While some groups attempted to wholeheartedly ingratiate themselves with ISIS, other groups voiced support. Other factions of TTP, for example, responded with reconciliatory tones, but did not take the step of pledging allegiance to ISIS. The spokesperson of TTP’s Fazalullah faction, the strongest among all TTP branches, spoke of ISIS in a similar fashion in October 2014:

“Oh our brothers, we are proud of you in your victories. We are with you in your happiness and your sorrow… All Muslims in the world have great expectations of you… We are with you, we will provide you with mujahideen [fighters] and with every possible support.” 

Clearly, TTP, the strongest al-Qaeda-linked non-state actor in Pakistan, has been careful in its relationship with and treatment of ISIS. While some have decided to remain closer to al-Qaeda, other factions such as the Islamic Union of Uzbekistan (IMU), which shifted from tribal areas of Pakistan to the Nangarhar province, have pledged allegiance to ISIS. This outcome, in particular, stems from the wrath of the Afghan Taliban, which launched a major offensive encompassing several eastern Afghan provinces, effectively wiping out most of IMU’s cadre. Likewise, the Afghan Taliban’s onslaught against ISIS in these eastern provinces – coupled with US and Afghan forces’ retaliatory airstrikes and military operations after the July Kabul suicide attack  – significantly weakened ISIS in Afghanistan.

Thus, ISIS will probably attempt to invest in its network in Pakistani cities. ISIS claimed the August 9 suicide attack in Quetta that killed 70,  indicating that they are trying to make a strong public impression. Although ISIS may be suffering due to the military operations on both sides of the borders, it will attempt to capitalize on an enormous potential recruitment pool: Pakistani Islamist groups. In other words, despite the operations, ISIS’ network in Pakistan will continue to grow at a steady rate.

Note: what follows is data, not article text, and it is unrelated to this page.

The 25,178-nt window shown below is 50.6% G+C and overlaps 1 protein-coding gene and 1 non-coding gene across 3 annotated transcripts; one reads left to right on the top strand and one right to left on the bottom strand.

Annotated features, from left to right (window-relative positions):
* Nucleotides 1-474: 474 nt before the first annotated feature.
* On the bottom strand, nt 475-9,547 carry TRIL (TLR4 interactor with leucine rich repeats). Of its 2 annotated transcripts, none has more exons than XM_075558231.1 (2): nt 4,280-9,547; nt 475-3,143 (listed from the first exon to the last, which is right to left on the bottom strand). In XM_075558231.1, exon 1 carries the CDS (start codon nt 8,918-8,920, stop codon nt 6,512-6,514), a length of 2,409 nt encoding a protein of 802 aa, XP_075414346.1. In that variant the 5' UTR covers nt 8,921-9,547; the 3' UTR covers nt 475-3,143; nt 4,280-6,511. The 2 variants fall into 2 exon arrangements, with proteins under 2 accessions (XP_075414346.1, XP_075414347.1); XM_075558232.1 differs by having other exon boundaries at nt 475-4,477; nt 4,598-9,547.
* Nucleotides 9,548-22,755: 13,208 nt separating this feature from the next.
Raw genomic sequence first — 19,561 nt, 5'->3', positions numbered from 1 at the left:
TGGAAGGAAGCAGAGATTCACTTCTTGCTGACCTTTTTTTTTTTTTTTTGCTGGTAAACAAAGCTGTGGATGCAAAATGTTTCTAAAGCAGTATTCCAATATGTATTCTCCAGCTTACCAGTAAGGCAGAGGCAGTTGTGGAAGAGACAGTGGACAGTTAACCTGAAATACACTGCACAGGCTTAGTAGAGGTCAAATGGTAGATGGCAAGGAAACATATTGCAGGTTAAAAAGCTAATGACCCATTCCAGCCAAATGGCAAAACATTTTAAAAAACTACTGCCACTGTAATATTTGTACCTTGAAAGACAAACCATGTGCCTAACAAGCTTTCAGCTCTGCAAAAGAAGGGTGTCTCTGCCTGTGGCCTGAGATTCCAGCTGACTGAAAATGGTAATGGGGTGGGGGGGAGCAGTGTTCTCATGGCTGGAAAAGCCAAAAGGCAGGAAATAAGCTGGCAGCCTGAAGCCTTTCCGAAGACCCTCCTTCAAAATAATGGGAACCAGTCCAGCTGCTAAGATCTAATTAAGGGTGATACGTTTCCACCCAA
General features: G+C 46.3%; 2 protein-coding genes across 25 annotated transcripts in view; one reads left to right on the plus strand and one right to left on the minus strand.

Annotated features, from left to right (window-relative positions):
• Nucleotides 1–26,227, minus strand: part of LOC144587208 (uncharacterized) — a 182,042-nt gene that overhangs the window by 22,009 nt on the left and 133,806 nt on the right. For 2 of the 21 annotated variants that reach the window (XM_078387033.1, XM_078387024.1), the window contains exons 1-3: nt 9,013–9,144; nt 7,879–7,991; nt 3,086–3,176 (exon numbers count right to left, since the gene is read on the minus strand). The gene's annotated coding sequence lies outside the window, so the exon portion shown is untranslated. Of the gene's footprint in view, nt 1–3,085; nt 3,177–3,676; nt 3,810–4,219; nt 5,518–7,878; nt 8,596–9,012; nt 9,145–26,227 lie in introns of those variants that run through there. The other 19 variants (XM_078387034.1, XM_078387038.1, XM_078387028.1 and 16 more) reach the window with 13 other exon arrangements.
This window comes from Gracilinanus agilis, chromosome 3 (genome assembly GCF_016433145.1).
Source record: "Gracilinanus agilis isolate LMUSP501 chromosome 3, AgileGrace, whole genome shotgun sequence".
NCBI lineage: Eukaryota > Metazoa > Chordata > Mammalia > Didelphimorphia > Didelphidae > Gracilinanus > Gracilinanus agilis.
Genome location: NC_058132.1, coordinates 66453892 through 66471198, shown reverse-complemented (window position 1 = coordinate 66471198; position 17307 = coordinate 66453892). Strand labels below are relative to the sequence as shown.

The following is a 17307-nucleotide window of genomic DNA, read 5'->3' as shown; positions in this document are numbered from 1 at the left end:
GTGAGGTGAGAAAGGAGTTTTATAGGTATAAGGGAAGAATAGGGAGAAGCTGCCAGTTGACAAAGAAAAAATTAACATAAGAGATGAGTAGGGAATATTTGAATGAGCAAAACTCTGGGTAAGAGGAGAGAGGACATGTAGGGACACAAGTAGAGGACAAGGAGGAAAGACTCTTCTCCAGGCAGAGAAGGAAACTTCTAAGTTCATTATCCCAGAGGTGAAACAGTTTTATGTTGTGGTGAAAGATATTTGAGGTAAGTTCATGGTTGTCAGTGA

Jundullah and Tehreek-e-Khilfat Pakistan

When ISIS captured Mosul in July 2014, Jundullah and TKP were the first two organizations that pledged allegiance to Abu Bakr al-Baghdadi. Little is known of TKP, but Jundullah, a splinter of Jamaat-e-Islami’s student union, gained much media attention when it attacked the cavalcade of Lt General Ahsan Saleem Hayat, the corp commander of Karachi, in 2004. While both groups were affiliated with al-Qaeda and part of TTP’s broader network, the TKP publicly stated this when swearing fealty to ISIS:

“From today, Sheikh Abu Bakr al-Baghdadi shall consider Tehreek-e-Khilafat and mujahideen fighters of Pakistan as one of the arrows among his arrows which he has kept for his bow….”

On the other hand, Jundullah’s spokesman Fahad Marwat pledged allegiance to Abu Bakr al-Baghdadi on his group’s behalf. As a small group of highly motivated and educated jihadists linked with al-Qaeda since its inception in 2004, Jundullah is much more credible in the eyes of the jihadi constituency. The organization was previously part of the al-Qaeda-linked network of Punjabi Taliban groups operating in mainland Pakistan.  Based in Karachi, most of Jundullah terrorists were former members of Islamist political party Jamaat-e-Islami Pakistan.

Due to Jundullah’s strong ties to al-Qaeda, their decision to shift alliances was probably a difficult one. However, because the group lost most of its core leadership due to severe actions taken by Pakistani law enforcement after Jundullah’s attack in 2004, this move indicates a policy of self-reinvigoration through ISIS.


Some jihadi terrorist organizations with even older roots may also be interested in this policy. LeJ has been operating in Pakistan since 1990 and, characterized by a sectarian quality, has much in common with ISIS. As a splinter of Sipah-e-Sahaba, which is an anti-Shiite movement founded by Jhangvi in the late 1980s, they aim to transform Pakistan into a Sunni Islamic state under Shariah law.